You are using an outdated browser. Please upgrade your browser to improve your experience.

Pool and Beach Safety Steps for Memorial Day Holiday Weekend

Water Safety
Learn to swim before enjoying the water.

The Memorial Day holiday weekend unofficially kicks off Summer 2015 and many will spend part of the weekend either in a pool or at a beach. The American Red Cross wants you to be safe and has some steps you can follow to safely enjoy your summer water fun:

POOL SAFETY Ideally, you should learn to swim before enjoying the water. While at the pool:

  • Swim in designated areas supervised by lifeguards. Always swim with a buddy; do not allow anyone to swim alone.
  • Have young children or inexperienced swimmers wear U.S. Coast Guard-approved life jackets around water, but do not rely on life jackets alone.
  • Have appropriate equipment, such as reaching or throwing equipment, a cell phone, life jackets and a first aid kit.
  • Know how and when to call 9-1-1 or the local emergency number.
  • With children, constant supervision is key:

  • If you have a pool, secure it with appropriate barriers. Many children who drown in home pools were out of sight for less than five minutes and in the care of one or both parents at the time.
  • Never leave a young child unattended near water, and do not trust a child’s life to another child; teach children to always ask permission to go near water.
  • Avoid distractions when supervising children around water.
  • If a child is missing, check the water first. Seconds count in preventing death or disability.
  • BEACH SAFETY Swimming in the ocean takes different skills, so before you get your feet wet, it’s best to learn how to swim in the surf. You should also swim only at a lifeguard-protected beach, within the designated swimming area. Obey all instructions and orders from lifeguards.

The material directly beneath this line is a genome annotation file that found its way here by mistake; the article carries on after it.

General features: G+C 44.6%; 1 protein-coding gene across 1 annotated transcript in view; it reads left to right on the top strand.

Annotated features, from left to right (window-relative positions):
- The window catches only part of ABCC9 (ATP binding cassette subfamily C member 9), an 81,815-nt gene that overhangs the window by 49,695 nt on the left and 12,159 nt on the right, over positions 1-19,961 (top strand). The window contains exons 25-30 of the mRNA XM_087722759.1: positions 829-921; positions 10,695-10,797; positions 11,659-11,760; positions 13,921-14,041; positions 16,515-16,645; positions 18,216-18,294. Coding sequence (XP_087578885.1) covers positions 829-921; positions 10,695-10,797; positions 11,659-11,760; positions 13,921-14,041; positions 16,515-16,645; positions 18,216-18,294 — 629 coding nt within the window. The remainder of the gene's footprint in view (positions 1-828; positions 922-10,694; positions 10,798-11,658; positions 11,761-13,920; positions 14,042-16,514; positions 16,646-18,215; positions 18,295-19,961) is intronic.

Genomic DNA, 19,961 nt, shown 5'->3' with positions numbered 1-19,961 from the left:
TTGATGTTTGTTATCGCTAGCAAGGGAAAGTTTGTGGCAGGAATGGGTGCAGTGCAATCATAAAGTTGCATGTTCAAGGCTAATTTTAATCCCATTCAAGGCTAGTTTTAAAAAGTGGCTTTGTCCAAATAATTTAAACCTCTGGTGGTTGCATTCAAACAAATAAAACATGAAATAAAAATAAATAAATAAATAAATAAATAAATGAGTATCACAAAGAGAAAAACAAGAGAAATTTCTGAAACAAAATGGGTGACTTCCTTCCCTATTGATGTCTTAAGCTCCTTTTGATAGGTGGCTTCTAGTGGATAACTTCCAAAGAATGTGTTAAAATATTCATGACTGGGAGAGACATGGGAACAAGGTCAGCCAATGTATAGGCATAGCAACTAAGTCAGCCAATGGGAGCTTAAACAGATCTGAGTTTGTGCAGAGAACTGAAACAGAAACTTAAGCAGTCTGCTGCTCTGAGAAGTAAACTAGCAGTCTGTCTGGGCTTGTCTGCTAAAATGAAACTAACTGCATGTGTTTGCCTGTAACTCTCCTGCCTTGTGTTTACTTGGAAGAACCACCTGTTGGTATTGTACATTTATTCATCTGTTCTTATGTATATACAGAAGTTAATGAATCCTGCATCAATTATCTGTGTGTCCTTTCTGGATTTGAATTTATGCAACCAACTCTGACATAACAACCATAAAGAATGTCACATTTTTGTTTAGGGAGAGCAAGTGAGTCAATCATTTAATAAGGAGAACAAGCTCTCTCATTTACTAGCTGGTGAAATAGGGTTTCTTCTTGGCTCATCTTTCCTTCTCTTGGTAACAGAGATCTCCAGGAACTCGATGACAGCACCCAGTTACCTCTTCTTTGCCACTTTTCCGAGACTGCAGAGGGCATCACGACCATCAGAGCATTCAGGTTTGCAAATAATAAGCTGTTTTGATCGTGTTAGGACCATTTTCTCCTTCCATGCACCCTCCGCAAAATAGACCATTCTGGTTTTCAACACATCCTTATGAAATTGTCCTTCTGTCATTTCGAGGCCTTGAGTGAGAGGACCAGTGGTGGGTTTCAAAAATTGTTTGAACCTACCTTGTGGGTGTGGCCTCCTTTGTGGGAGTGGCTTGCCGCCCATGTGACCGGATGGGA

While you’re enjoying the water, keep alert and check the local weather conditions. Make sure you swim sober and that you never swim alone. And even if you’re confident in your swimming skills, make sure you have enough energy to swim back to shore.

    Other tips to keep in mind:

  • No one should use a floatation device unless they are able to swim. The only exception is a person wearing a Coast Guard-approved life jacket.
  • Don’t dive headfirst—protect your neck. Check for depth and obstructions before diving, and go in feet first the first time.
  • Pay close attention to children and elderly persons when at the beach. Even in shallow water, wave action can cause a loss of footing.
  • Keep a lookout for aquatic life. Water plants and animals may be dangerous. Avoid patches of plants. Leave animals alone.
  • RIP CURRENTS Rip currents are responsible for deaths on our nation’s beaches every year, and for most of the rescues performed by lifeguards. For your safety, be aware of the danger of rip currents and remember the following:

  • If you are caught in a rip current, swim parallel to the shore until you are out of the current. Once you are free, turn and swim toward shore. If you can't swim to the shore, float or tread water until you are free of the rip current and then head toward shore.
  • Stay at least 100 feet away from piers and jetties. Permanent rip currents often exist near these structures.
  • As the temperatures soar, more and more of us will take to the water for some summer fun. For more on how to keep you and your loved ones safe this summer, visit the swimming and water safety information on our web site.

    About the American Red Cross:
    The American Red Cross shelters, feeds and provides emotional support to victims of disasters; supplies about 40 percent of the nation's blood; teaches skills that save lives; provides international humanitarian aid; and supports military members and their families. The Red Cross is a not-for-profit organization that depends on volunteers and the generosity of the American public to perform its mission. For more information, please visit redcross.org or cruzrojaamericana.org, or visit us on Twitter at @RedCross.

    Related